When do I know what job I will be doing for the Air Force and what factors determine my job selection?
You will know
your specific Air Force job category
approximately six months before you're commissioned. Typically you find out fall semester of your senior year. However, for rated categories such as pilot you find out spring semester of your junior year. The way your job is determined is much like the selection process you compete in for an enrollment allocation as an officer candidate. The factors to be used will include your Air Force Officer Qualifying Test (AFOQT) scores, your Field Training performance rating, your Grade Point Average (GPA), your
academic major, your Physical Fitness Test (PFT) score, and the Detachment
Commander's rating. Additionally, for rated positions your Pilot Candidate Selection Model (PCSM) score will be factored into your rating.
have to become a pilot or navigator?
No. The vast majority of Air
Force jobs do not involve flying at
all. In the civilian world there are
thousands of jobs and careers -
doctors, lawyers, law enforcement,
engineers, financial careers,
food-service management - the list
is endless. For almost every
civilian out in the work force,
there is an Air Force officer
counterpart performing a similar
job. For more information about the
many careers available, check out
our Careers section.
Can I fly?
Possibly - you must qualify
by passing a physical exam, passing
a Physical Fitness Test and
earning certain scores on the Air
Force Officer Qualifying Test (AFOQT).
When do I actually
receive my commission as an Air
Cadets normally get
commissioned in a special ceremony
the next day after they graduate. You can
typically expect to enter active duty anywhere from a few days to a couple of months after graduation.
Must a student go on
active duty in the Air Force
immediately following graduation and
Not necessarily. You may
request an educational delay if you
desire to attend graduate school at
your own expense before going on
active duty. If approved, the Air
Force will postpone your active-duty
tour. Delays are routinely provided
if you select to attend dental or
medical school. Scholarships also
exist for students accepted to
Can I continue my
education beyond the baccalaureate
Yes. The Air Force offers
several opportunities to do so. In
many cases you can request an
educational delay. This delay
between the time of commissioning
and reporting for active duty will
be of sufficient length to allow you
to fulfill the requirements for a
professional or master's degree. You
will assume all financial
obligations. There are also Air
Force Institute of Technology
programs where the Air Force pays
for your graduate school education.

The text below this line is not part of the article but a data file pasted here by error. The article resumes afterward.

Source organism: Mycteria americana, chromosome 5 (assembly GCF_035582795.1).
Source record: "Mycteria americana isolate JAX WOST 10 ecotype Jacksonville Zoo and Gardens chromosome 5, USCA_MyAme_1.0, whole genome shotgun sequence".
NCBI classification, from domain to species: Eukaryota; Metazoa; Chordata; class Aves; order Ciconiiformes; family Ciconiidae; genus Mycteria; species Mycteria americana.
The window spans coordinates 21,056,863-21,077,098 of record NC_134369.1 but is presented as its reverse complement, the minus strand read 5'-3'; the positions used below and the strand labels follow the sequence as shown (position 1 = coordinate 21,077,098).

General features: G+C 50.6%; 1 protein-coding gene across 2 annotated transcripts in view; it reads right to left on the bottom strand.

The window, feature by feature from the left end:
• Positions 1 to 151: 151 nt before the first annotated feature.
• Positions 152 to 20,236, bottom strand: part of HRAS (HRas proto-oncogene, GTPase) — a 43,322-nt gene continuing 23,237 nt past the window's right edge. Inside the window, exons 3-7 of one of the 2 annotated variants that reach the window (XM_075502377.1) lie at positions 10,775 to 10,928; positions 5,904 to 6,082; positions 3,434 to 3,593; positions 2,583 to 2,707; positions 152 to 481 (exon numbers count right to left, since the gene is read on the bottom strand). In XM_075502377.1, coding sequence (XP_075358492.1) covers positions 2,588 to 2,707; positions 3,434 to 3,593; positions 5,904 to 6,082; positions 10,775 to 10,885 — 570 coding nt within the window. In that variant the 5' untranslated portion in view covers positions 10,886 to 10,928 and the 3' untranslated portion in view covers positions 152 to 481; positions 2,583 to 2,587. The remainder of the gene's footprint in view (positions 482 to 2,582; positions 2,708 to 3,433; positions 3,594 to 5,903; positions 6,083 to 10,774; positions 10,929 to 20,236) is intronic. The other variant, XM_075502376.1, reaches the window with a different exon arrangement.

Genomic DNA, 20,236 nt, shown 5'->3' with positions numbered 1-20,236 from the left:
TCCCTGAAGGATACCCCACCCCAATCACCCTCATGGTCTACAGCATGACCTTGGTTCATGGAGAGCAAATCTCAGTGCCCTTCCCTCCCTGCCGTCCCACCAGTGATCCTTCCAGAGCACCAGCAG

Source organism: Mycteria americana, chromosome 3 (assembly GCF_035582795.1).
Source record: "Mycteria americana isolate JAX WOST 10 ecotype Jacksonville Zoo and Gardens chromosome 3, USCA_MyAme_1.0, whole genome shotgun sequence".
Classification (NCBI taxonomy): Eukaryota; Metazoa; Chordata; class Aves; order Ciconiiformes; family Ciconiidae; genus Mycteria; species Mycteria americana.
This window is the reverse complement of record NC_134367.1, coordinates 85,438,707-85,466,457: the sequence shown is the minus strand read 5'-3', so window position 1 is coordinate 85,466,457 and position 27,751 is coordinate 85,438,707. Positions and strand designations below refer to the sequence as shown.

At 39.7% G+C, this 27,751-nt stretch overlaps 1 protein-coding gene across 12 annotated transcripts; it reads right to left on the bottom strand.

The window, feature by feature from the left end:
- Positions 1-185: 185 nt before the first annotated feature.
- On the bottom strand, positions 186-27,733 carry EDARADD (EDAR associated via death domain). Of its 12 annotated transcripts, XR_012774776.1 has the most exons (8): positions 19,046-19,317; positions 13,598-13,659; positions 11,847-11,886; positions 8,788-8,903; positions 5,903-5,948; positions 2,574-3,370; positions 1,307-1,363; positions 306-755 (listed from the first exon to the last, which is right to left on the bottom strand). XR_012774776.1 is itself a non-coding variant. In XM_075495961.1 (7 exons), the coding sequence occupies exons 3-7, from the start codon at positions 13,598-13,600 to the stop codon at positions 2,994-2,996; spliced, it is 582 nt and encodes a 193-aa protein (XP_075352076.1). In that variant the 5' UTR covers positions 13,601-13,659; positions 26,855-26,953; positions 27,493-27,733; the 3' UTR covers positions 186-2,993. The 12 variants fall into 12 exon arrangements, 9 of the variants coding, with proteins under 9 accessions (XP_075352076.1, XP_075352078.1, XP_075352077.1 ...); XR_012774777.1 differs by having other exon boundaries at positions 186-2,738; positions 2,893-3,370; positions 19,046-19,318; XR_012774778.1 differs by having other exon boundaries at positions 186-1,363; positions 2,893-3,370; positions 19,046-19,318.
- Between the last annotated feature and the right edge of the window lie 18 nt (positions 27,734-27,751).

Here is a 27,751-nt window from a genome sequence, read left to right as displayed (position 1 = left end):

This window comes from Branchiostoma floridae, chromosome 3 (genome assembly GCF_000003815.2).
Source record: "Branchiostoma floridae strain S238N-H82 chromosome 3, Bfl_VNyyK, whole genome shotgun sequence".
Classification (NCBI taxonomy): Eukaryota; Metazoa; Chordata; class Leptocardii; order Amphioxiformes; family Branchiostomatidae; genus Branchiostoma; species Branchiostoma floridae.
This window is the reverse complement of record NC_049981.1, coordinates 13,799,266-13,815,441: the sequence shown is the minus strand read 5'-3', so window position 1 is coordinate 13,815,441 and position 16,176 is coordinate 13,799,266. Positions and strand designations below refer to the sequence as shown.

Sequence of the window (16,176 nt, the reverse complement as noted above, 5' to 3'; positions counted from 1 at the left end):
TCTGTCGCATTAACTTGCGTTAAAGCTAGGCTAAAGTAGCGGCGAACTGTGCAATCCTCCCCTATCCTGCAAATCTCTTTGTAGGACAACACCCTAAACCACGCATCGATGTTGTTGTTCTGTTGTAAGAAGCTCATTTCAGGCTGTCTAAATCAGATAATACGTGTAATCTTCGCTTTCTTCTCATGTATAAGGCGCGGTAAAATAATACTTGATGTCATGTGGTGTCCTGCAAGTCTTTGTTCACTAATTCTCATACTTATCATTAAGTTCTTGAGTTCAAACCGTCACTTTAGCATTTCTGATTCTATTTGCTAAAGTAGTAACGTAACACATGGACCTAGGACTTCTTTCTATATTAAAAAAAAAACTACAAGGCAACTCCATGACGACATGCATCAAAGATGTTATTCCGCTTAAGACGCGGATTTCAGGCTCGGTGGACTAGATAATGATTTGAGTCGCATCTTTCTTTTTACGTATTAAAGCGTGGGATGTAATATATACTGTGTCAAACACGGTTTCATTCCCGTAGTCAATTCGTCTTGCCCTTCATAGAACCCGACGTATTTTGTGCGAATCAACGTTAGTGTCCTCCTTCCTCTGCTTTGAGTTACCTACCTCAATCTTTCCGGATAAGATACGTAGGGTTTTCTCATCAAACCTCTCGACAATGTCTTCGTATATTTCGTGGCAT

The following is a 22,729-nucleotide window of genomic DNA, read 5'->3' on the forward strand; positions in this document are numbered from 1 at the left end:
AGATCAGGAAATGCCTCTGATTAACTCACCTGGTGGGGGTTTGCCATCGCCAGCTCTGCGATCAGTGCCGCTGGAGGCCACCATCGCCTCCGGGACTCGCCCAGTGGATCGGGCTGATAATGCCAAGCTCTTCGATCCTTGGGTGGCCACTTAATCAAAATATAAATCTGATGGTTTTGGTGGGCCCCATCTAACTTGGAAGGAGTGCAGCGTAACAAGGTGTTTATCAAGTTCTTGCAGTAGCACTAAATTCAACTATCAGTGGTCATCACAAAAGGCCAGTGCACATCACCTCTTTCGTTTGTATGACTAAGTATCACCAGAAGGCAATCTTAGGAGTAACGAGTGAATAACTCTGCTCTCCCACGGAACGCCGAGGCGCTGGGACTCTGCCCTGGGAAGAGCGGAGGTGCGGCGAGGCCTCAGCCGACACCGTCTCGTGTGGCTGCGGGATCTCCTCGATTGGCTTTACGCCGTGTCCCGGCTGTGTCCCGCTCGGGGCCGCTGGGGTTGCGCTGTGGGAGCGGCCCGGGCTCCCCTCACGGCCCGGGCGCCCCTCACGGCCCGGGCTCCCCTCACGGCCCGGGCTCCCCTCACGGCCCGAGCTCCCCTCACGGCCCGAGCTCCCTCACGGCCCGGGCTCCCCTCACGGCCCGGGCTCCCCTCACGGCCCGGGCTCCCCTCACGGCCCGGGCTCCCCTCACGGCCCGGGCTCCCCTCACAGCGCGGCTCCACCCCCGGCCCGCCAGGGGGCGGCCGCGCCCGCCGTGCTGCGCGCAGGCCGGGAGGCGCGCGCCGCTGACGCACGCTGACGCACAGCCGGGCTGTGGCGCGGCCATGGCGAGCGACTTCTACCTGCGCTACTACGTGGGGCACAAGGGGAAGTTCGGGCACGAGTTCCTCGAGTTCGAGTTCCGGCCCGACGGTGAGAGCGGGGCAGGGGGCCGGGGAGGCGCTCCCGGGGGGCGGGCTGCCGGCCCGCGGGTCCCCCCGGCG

These programs are explained in
detail in Air Force ROTC.
I don't have 20/20
vision. Can I still fly?
It depends. Check out the Flying Requirements for more
Do I have to major in
Aeronautical Science to become a
pilot or navigator?
No. You can major in any degree program and compete to receive a pilot or navigator slot in Air Force ROTC.
What are the age limits
for a cadet to compete for a pilot
or navigator position?
To compete for the pilot or
navigator categories, you must be
able to complete your bachelor's
degree and be commissioned through
Air Force ROTC before you are 29
How much do I get paid?
Upon commissioning, you will earn approximately $40,000 per year. This figure includes your base pay as a new second lieutenant (military pay grade of O-1) as well as several other non-taxable allowances including more than $200 per month for food/subsistence and a generous housing allowance that adjusts to your duty location and even increases when you get married or start caring for dependents! For more information about housing rates and allowances across the US for officers with and without dependents, check out the Department of Defense’s Basic Allowance for Housing (BAH) Calculator.
You may also earn an even higher annual salary if you live and work in select overseas locations or geographic areas throughout the US that qualify for additional Cost of Living Allowances, or if you qualify for any special pay or career incentives such as flight pay or foreign language proficiency pay. And by the time you finish a typical 4-year active duty commitment, you will be earning more than $60,000 per year.
Will I be behind my fellow
nonmilitary graduates after I
complete my service obligation and
decide to get out?
No. In fact, many companies prefer
to hire former officers over new
college graduates (even those with
master's degrees). Your Air Force
experience, the management skills
you've gained on active duty and
your active-duty educational
benefits can give you the
competitive edge you need.
And starting in 2012, we have partnered with the Kelley School of Business
to provide graduating AFROTC cadets a chance to secure delayed entry into a
Kelley MBA program with a class slot reserved for up to 5 (and in some cases
even 6) years after graduation! This exciting new program allows cadets to
complete their undergraduate studies, earn their commission, and serve out
their first active duty service commitment as any other newly minted Air Force
officer. During that time, you'll gain operational, management, and leadership
experience in our nation's Air Force, but then have the option to return to a
guaranteed slot in one of Kelley's world renowned MBA programs to begin a new
advanced academic degree program and open up a whole new world of professional
possibilities that build upon the experience gained during your time in the